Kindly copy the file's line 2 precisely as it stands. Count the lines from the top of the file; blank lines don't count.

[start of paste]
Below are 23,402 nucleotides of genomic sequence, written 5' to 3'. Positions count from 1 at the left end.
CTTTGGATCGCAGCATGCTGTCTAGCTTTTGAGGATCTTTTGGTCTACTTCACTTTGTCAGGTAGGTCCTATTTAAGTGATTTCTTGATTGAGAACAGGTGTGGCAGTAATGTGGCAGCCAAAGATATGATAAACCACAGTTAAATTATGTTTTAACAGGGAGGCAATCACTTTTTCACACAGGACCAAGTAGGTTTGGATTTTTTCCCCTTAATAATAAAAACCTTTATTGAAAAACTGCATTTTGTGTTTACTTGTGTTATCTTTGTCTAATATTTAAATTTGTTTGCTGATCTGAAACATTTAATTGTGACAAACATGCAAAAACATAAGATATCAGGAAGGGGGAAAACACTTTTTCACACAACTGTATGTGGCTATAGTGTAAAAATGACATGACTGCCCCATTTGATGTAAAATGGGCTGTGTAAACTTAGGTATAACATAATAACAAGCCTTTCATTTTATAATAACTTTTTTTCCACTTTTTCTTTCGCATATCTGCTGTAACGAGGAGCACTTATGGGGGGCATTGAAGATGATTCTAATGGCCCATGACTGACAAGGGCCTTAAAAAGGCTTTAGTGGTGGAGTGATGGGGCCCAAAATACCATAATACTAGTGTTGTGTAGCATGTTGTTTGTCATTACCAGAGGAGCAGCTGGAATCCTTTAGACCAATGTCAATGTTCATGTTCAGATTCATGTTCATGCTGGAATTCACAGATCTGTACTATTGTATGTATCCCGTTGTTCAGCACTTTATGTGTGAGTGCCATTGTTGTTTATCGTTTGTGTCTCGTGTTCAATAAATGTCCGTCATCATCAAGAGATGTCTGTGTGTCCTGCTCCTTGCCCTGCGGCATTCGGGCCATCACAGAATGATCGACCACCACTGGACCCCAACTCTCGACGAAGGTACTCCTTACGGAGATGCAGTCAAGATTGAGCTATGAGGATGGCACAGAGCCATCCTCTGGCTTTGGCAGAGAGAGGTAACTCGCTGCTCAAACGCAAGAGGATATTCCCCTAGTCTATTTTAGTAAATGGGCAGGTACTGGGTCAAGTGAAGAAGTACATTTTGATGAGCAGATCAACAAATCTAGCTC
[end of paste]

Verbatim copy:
CTTTGGATCGCAGCATGCTGTCTAGCTTTTGAGGATCTTTTGGTCTACTTCACTTTGTCAGGTAGGTCCTATTTAAGTGATTTCTTGATTGAGAACAGGTGTGGCAGTAATGTGGCAGCCAAAGATATGATAAACCACAGTTAAATTATGTTTTAACAGGGAGGCAATCACTTTTTCACACAGGACCAAGTAGGTTTGGATTTTTTCCCCTTAATAATAAAAACCTTTATTGAAAAACTGCATTTTGTGTTTACTTGTGTTATCTTTGTCTAATATTTAAATTTGTTTGCTGATCTGAAACATTTAATTGTGACAAACATGCAAAAACATAAGATATCAGGAAGGGGGAAAACACTTTTTCACACAACTGTATGTGGCTATAGTGTAAAAATGACATGACTGCCCCATTTGATGTAAAATGGGCTGTGTAAACTTAGGTATAACATAATAACAAGCCTTTCATTTTATAATAACTTTTTTTCCACTTTTTCTTTCGCATATCTGCTGTAACGAGGAGCACTTATGGGGGGCATTGAAGATGATTCTAATGGCCCATGACTGACAAGGGCCTTAAAAAGGCTTTAGTGGTGGAGTGATGGGGCCCAAAATACCATAATACTAGTGTTGTGTAGCATGTTGTTTGTCATTACCAGAGGAGCAGCTGGAATCCTTTAGACCAATGTCAATGTTCATGTTCAGATTCATGTTCATGCTGGAATTCACAGATCTGTACTATTGTATGTATCCCGTTGTTCAGCACTTTATGTGTGAGTGCCATTGTTGTTTATCGTTTGTGTCTCGTGTTCAATAAATGTCCGTCATCATCAAGAGATGTCTGTGTGTCCTGCTCCTTGCCCTGCGGCATTCGGGCCATCACAGAATGATCGACCACCACTGGACCCCAACTCTCGACGAAGGTACTCCTTACGGAGATGCAGTCAAGATTGAGCTATGAGGATGGCACAGAGCCATCCTCTGGCTTTGGCAGAGAGAGGTAACTCGCTGCTCAAACGCAAGAGGATATTCCCCTAGTCTATTTTAGTAAATGGGCAGGTACTGGGTCAAGTGAAGAAGTACATTTTGATGAGCAGATCAACAAATCTAGCTC